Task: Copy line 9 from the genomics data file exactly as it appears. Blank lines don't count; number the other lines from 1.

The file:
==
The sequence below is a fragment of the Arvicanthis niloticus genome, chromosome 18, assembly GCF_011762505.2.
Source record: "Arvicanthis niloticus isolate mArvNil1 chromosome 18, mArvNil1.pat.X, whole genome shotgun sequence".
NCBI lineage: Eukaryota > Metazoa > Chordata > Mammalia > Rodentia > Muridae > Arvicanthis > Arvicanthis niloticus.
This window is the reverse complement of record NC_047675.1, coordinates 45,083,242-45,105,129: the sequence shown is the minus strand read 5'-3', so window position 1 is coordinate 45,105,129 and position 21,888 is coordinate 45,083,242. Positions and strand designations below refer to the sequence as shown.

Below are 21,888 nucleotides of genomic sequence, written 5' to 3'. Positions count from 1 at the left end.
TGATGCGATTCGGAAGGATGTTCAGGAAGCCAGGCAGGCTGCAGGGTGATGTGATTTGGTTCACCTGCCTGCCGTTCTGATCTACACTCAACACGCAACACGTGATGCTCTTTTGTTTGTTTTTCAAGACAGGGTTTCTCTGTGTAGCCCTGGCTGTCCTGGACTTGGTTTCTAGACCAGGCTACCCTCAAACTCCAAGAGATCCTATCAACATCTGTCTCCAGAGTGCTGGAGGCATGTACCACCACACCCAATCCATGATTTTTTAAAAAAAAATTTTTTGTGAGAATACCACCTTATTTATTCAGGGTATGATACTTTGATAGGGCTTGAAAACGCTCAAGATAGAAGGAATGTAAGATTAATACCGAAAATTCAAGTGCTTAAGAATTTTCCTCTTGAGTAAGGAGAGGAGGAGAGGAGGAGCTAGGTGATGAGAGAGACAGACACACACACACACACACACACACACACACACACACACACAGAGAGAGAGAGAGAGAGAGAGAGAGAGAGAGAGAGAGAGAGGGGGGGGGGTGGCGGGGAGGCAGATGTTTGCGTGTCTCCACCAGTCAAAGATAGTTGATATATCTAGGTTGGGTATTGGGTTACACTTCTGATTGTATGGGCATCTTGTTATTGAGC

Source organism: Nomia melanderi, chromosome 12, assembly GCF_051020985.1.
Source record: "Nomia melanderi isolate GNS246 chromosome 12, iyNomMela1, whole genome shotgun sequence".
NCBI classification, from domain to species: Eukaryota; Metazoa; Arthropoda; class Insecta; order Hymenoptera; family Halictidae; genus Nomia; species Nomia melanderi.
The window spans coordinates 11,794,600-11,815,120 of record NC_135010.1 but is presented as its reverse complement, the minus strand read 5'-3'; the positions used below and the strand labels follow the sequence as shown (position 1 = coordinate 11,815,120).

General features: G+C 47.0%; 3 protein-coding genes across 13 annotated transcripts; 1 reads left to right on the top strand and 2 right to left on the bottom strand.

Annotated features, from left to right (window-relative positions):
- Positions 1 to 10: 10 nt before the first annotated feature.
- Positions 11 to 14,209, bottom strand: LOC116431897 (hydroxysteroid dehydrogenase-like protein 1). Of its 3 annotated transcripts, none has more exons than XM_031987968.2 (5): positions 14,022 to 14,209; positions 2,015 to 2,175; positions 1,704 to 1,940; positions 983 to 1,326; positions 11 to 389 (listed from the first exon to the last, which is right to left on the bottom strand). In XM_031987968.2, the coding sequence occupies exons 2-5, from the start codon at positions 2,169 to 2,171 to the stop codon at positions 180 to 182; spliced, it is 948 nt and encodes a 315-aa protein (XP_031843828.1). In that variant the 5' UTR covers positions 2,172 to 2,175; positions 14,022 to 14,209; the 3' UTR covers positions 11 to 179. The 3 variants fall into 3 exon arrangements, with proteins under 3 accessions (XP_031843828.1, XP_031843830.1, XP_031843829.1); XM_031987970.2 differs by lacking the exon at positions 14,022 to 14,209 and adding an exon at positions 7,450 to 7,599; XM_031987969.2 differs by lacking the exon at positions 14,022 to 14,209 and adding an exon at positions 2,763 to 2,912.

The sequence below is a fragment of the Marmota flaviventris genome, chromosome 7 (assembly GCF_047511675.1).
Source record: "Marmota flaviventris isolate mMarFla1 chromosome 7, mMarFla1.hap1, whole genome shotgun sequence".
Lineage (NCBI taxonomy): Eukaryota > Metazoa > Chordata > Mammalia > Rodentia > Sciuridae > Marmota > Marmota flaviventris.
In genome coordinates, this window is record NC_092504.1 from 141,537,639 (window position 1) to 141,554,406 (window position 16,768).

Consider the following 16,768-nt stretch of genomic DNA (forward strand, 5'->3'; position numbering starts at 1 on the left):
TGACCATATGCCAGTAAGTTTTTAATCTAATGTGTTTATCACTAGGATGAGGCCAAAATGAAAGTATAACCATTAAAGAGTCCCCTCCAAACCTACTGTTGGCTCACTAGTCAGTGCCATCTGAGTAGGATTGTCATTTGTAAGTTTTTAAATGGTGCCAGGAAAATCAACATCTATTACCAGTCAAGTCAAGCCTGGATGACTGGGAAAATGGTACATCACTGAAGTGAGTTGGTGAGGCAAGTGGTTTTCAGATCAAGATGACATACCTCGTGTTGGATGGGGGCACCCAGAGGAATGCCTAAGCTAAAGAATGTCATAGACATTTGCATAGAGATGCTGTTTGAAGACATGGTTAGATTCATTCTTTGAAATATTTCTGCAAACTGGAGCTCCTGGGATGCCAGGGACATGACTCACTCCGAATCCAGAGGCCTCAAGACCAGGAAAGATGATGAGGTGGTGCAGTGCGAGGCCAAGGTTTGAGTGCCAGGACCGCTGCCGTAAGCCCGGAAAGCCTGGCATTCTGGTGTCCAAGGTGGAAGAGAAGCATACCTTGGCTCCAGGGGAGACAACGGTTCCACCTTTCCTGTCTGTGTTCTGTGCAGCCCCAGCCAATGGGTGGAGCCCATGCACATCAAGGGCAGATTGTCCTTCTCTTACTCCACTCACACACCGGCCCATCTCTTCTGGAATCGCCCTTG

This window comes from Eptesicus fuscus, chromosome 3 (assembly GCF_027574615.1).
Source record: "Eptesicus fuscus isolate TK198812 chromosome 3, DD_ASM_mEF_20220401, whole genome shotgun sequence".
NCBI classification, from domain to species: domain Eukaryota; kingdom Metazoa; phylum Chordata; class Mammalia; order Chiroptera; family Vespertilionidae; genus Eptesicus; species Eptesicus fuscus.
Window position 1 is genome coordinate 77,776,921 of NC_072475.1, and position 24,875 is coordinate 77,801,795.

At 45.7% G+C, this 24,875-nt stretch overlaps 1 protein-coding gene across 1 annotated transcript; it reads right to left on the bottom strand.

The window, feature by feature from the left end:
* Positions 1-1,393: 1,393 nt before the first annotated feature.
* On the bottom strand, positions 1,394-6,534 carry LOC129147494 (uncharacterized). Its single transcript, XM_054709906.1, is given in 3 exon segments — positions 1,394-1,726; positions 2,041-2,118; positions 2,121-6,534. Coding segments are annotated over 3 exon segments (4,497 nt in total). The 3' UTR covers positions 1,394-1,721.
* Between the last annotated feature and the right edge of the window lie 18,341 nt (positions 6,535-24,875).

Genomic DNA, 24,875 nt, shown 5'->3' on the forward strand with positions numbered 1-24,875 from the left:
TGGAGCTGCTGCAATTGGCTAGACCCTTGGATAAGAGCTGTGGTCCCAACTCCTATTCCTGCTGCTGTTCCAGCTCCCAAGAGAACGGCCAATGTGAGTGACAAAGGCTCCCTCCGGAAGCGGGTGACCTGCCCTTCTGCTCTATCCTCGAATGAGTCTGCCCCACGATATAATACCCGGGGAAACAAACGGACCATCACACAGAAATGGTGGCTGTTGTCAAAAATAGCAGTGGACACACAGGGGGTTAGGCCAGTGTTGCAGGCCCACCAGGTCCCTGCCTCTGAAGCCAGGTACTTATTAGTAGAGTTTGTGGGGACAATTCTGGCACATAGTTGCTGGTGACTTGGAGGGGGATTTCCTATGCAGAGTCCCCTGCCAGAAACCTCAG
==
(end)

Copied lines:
NCBI classification, from domain to species: Eukaryota; Metazoa; Arthropoda; class Insecta; order Hymenoptera; family Halictidae; genus Nomia; species Nomia melanderi.